This rate is also driven by the obstetrician's mantra of 'Once a caesarean mother, always a caesarean mother'.
In reality, it's reckoned that just 5 per cent of all births need surgical intervention to protect the life of the mother or unborn baby, and the World Health Organization has stated that every country should be looking at caesarean section rates of no more than 10 per cent.
So what happens when the mother-to-be is given all the facts, and is allowed to decide on the method of delivery herself?
This radical idea has been tested by a group of mavericks from Bristol University, who tested the theory on 742 pregnant women who all had a caesarean section before.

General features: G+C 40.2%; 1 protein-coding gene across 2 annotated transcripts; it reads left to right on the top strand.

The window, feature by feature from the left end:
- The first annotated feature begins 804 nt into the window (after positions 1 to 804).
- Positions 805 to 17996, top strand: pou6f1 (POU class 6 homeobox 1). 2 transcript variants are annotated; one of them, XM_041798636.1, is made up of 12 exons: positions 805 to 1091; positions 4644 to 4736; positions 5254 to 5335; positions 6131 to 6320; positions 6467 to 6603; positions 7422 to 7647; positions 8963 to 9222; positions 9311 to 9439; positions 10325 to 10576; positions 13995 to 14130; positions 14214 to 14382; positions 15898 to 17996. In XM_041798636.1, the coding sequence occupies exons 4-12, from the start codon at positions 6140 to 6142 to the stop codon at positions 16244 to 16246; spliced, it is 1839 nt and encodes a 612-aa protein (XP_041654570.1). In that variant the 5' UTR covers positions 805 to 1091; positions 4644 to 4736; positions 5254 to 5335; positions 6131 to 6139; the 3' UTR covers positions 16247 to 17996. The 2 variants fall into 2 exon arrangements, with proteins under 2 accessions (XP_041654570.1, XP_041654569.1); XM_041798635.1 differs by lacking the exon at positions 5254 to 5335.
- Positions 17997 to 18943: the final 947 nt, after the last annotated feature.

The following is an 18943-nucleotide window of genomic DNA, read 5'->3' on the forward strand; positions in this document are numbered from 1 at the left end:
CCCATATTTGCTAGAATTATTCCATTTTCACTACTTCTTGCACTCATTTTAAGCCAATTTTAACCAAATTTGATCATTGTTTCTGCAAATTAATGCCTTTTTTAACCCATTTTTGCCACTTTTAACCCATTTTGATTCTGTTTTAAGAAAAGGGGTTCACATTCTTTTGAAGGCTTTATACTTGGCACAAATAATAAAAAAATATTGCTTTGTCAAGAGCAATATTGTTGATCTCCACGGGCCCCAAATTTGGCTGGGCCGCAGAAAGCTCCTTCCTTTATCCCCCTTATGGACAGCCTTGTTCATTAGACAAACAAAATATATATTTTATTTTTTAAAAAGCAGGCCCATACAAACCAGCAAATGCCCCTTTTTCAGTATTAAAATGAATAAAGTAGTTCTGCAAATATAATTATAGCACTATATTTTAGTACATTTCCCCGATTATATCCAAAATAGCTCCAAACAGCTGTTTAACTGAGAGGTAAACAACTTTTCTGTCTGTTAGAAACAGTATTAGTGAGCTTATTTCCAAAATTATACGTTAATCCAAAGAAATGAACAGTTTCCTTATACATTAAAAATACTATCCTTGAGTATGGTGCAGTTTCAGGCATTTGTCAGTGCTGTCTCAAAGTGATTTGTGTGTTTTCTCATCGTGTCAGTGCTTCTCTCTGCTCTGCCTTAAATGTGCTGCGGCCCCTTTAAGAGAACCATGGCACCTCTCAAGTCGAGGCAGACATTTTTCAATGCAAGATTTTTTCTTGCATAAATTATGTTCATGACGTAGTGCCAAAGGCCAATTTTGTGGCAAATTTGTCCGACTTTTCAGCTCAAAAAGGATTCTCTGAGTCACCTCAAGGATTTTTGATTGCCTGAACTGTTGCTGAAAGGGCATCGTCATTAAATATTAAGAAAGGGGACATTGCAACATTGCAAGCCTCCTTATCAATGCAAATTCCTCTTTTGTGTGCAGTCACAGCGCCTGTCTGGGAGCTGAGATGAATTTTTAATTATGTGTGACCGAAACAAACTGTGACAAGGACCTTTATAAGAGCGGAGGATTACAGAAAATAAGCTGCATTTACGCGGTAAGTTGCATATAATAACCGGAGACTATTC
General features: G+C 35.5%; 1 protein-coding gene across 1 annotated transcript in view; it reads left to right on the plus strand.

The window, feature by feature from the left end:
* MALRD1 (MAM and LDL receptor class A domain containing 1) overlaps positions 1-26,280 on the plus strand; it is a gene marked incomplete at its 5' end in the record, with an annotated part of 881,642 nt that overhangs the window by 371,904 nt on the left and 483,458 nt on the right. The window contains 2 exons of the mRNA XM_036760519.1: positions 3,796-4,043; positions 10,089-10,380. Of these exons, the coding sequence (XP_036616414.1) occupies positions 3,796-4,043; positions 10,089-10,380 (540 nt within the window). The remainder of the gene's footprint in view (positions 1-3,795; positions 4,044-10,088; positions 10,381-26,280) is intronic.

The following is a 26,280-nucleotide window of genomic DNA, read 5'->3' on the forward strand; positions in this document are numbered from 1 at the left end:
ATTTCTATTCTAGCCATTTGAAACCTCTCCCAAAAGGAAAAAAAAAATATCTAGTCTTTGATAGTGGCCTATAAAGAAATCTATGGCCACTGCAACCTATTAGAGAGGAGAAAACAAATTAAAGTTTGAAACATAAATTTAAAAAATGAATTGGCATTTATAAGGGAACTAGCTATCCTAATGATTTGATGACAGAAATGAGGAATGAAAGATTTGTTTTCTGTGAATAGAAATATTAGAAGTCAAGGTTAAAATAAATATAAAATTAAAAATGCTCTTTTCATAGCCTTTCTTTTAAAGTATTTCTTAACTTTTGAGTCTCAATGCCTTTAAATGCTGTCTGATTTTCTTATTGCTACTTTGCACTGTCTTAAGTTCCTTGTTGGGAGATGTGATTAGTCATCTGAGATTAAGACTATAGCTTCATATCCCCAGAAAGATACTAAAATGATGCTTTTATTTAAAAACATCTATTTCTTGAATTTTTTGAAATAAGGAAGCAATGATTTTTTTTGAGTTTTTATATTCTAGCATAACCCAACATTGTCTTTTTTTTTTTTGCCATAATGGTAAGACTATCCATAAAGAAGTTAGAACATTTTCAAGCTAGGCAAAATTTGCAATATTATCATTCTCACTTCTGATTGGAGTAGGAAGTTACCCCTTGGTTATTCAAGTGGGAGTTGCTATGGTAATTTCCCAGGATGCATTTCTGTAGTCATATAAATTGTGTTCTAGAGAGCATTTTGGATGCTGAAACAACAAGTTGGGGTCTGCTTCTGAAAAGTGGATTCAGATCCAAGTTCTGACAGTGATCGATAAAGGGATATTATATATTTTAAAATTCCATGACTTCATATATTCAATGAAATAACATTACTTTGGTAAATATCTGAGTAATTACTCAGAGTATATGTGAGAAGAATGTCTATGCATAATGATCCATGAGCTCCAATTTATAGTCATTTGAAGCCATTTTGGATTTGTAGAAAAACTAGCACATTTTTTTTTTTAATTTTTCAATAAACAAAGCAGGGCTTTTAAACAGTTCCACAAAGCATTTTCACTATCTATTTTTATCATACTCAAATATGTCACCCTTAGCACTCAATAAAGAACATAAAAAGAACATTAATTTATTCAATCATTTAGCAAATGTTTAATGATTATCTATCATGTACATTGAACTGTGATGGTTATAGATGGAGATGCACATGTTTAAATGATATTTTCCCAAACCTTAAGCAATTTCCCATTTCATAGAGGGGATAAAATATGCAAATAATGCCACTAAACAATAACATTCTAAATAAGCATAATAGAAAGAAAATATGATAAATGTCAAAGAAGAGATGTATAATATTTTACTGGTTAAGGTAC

Convention would have dictated that all would have had a caesarean, but once the women had been given all the facts, 158 - or 21 per cent - went on to have a natural birth. Just 63 had an emergency caesarean - in other words, the surgery was necessary - and the rest had an elective caesarean, in which they chose the procedure.
Amazing what happens when you let people in on the know.
(Source: British Medical Journal, 2007; 334: 1305-9).
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